Airborne mold spores are present throughout indoor and outdoor environments. They are very common in soil and plant material. Mold spores are a common allergenic agent. It is estimated that 10% of the population is allergic to mold. Other health effects that have been attributed to mold include upper respiratory conditions and in rare cases respiratory fungal infection, though this is limited almost exclusively to those with severely depressed immune function. The National Academy of Sciences, Institute of Medicine has evaluated the weight of evidence for relationships between mold exposure and other non-respiratory health effects and concluded there is insufficient evidence of an association.
There is no standard for an acceptable level of airborne mold exposure. Current professional guidance suggests that in a building with filtered mechanical ventilation, indoor airborne mold levels should be less than outdoor levels. Indoor levels may be closer to outdoor levels when a building is more open to the outdoors such as with open windows. Dominant (most prevalent) mold species in the outdoor sample should be the same as the indoor dominant species.
There are some species of mold that are well adapted to damp, moist environments and are referred to as “indicators” of water damage. Examples of indicator mold species include Fusarium, Stachybotrys, Chaetomium, Aspergillus and Rhodotorula. In addition to mold levels and species dominance, the presence of such species can suggest an indoor moisture condition or mold growth even when total counts are less than outdoor levels.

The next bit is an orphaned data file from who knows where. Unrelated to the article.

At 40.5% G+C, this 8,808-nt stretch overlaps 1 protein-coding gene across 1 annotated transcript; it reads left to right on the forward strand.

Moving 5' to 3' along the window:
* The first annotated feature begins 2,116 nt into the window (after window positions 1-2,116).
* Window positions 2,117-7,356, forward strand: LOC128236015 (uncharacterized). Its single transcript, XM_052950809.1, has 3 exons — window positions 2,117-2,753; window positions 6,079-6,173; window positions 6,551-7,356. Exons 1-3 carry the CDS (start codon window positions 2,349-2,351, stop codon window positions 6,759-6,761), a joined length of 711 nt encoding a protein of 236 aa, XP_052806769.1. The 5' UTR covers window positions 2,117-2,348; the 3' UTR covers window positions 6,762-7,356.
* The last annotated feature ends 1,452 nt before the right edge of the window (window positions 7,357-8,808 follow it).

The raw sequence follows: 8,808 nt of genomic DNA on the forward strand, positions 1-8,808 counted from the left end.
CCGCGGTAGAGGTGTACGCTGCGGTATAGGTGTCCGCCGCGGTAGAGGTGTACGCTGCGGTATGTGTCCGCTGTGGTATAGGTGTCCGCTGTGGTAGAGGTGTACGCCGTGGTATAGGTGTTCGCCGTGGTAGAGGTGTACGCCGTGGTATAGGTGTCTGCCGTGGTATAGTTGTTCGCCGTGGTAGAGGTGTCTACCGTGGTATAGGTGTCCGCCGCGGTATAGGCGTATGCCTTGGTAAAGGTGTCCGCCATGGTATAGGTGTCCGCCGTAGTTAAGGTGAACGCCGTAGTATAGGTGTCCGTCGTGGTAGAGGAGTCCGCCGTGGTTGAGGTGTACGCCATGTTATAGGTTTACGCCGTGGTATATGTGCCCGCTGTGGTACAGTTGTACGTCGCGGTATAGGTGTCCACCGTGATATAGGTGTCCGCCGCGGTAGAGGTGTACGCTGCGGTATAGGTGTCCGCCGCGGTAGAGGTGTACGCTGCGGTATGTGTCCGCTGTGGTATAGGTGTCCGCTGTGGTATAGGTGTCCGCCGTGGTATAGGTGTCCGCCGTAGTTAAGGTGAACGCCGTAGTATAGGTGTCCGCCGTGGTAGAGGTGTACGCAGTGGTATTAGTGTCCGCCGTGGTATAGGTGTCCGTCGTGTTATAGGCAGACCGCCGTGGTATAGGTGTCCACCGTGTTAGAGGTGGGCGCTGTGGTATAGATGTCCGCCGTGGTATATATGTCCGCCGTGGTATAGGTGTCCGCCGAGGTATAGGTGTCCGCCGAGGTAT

While occasional exposure to molds in some form is unavoidable in everyday life, it is nonetheless important to minimize potential for constant exposure in our living and workspaces. The best way of doing so is by quick response to water infiltration when identified. If you have questions about mold, please contact the EHS Department at 608-265-5000.
 Adverse Human Health Effects Associated with Molds in the Indoor Environment. An Evidence-Based Statement. American College of Occupational and Environmental Medicine. 2002.
 Damp Indoor Spaces and Health, Board on Health Promotion and Disease Prevention, Institute of Medicine, 2004.